BLUES APPRECIATION SOCIETY -THE EVOLUTION OF THE BLUES
One of the Finest Works a Sadly Short Career
By any measure, the three-year, 1973-‘76 run that resulted in 1976’s Calling Card was an impressive achievement. Rory Gallagher defined himself as a creative blues rocker, not just one who respected and learned from the genre’s greats, but an artist who took those lessons to new heights and depth through original material that was melodic and left room for his sizzling Strat solos. The fifth release featuring this band is the final chapter of the series, the last with keyboard whiz Lou Martin (Gallagher reverted back to a Taste-styled, guitar-bass-drums three-piece on his next set of discs) and one of the first to employ an outside producer, Roger Glover.
Best known as bassist for Deep Purple, Glover didn’t alter Gallagher’s sound as much as made it a little fuller and slightly more commercial, using overdubs to fatten the approach without diluting the brass-knuckled solos or the singer/songwriter/guitarist’s always emotive vocals.
This is Galagher’s most consistant effort with the “Fever”-styled, bass-driven, jazzy title track (a song that appears on nearly every Gallagher hits collection), unforgettable riff rockers like the pulsating “Moonchild” – perhaps Gallagher’s most defining song – and even beautiful, heartfelt ballads such as “I’ll Admit You’re Gone” and the terrific “Edged in Blue,” one of the often overlooked gems in his bulging catalog.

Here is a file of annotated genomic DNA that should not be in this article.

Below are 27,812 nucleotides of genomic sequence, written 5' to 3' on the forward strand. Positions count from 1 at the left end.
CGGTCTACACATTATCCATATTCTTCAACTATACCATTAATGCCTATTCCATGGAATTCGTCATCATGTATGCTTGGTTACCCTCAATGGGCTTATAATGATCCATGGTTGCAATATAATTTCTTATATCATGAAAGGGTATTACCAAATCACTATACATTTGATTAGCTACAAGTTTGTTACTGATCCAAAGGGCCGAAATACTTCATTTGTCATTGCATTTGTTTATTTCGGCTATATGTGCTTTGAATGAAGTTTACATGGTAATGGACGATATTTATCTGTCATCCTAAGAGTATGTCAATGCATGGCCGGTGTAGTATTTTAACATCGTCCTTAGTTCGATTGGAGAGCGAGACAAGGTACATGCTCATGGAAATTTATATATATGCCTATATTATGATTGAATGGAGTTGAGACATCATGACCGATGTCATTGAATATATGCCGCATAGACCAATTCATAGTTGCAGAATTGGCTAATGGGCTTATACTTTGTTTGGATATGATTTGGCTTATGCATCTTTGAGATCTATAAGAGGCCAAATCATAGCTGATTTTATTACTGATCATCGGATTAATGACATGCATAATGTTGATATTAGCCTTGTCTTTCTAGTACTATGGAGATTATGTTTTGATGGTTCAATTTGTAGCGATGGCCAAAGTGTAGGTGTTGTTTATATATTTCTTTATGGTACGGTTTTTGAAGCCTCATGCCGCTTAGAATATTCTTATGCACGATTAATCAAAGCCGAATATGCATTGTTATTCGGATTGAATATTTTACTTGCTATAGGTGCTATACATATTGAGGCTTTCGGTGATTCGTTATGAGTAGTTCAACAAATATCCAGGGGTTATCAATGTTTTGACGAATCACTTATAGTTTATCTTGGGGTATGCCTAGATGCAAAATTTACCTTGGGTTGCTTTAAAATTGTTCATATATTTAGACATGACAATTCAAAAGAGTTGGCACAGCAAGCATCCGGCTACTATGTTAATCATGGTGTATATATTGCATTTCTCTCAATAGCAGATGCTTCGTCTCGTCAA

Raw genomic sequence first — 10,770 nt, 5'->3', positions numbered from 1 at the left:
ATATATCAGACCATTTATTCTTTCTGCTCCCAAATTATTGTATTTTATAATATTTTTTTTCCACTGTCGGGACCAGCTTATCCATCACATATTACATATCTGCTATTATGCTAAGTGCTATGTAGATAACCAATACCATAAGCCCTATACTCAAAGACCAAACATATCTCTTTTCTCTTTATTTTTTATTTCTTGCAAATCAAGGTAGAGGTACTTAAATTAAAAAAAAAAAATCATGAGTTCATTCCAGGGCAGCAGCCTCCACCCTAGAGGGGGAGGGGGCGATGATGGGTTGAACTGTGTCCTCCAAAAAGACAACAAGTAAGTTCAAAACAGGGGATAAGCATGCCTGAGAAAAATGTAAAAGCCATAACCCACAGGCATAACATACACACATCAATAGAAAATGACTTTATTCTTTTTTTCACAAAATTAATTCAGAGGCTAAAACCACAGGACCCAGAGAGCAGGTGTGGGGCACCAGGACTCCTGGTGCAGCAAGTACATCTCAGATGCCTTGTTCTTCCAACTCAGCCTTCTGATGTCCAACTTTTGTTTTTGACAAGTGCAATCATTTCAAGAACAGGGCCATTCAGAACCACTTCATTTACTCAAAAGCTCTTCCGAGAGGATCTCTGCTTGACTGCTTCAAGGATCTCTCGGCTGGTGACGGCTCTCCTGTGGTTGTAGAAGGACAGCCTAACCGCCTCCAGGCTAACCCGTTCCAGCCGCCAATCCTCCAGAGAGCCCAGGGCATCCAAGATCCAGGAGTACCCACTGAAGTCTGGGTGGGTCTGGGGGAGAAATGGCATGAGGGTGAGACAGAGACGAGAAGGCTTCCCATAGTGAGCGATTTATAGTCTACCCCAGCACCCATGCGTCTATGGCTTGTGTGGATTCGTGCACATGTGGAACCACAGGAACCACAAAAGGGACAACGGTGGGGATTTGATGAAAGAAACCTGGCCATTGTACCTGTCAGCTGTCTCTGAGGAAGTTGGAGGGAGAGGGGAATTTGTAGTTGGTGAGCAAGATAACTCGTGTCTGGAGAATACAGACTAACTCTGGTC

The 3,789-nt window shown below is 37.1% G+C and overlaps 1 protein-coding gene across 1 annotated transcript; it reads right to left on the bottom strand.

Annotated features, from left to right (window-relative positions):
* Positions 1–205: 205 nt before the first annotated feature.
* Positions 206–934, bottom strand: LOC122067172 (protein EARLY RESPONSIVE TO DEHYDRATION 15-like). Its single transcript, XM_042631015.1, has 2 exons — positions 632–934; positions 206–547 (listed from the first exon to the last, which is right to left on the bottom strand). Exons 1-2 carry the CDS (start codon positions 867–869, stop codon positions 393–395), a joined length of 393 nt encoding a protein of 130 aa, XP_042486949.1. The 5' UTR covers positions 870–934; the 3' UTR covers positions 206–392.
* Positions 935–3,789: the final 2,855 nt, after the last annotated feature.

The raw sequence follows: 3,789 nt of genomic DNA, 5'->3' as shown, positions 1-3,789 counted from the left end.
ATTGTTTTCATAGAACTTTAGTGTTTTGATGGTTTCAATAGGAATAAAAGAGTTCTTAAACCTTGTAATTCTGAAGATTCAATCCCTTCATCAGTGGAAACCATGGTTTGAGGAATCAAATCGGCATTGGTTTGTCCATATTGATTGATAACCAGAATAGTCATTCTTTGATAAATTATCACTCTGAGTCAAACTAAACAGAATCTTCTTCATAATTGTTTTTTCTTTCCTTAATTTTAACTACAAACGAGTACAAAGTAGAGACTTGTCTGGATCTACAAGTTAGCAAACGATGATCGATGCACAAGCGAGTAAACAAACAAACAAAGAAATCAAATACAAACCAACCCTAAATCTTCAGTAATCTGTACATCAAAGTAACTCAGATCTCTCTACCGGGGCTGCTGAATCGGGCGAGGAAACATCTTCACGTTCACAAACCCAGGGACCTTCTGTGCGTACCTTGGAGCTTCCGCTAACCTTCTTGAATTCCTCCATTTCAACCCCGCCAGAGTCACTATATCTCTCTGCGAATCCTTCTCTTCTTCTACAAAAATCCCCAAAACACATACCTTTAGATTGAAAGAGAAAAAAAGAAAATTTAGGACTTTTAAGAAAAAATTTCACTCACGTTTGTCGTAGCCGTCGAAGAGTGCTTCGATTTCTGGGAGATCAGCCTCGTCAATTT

The remastered audio jumps out with the sharp backbeat drums that open and invigorate “Do You Read Me,” and continues with the plucked guitar that starts off the boogie-happy, slide guitar showcase of “Country Mile,” a ringer for Golden Earring’s driving “Radar Love” rhythm. Gallagher continued to release quality albums at an inhuman pace, but Calling Card is rightly considered one of the finest works of his sadly short career.
Hal Horowitz is a contributing editor at Blues Revue and BluesWax.
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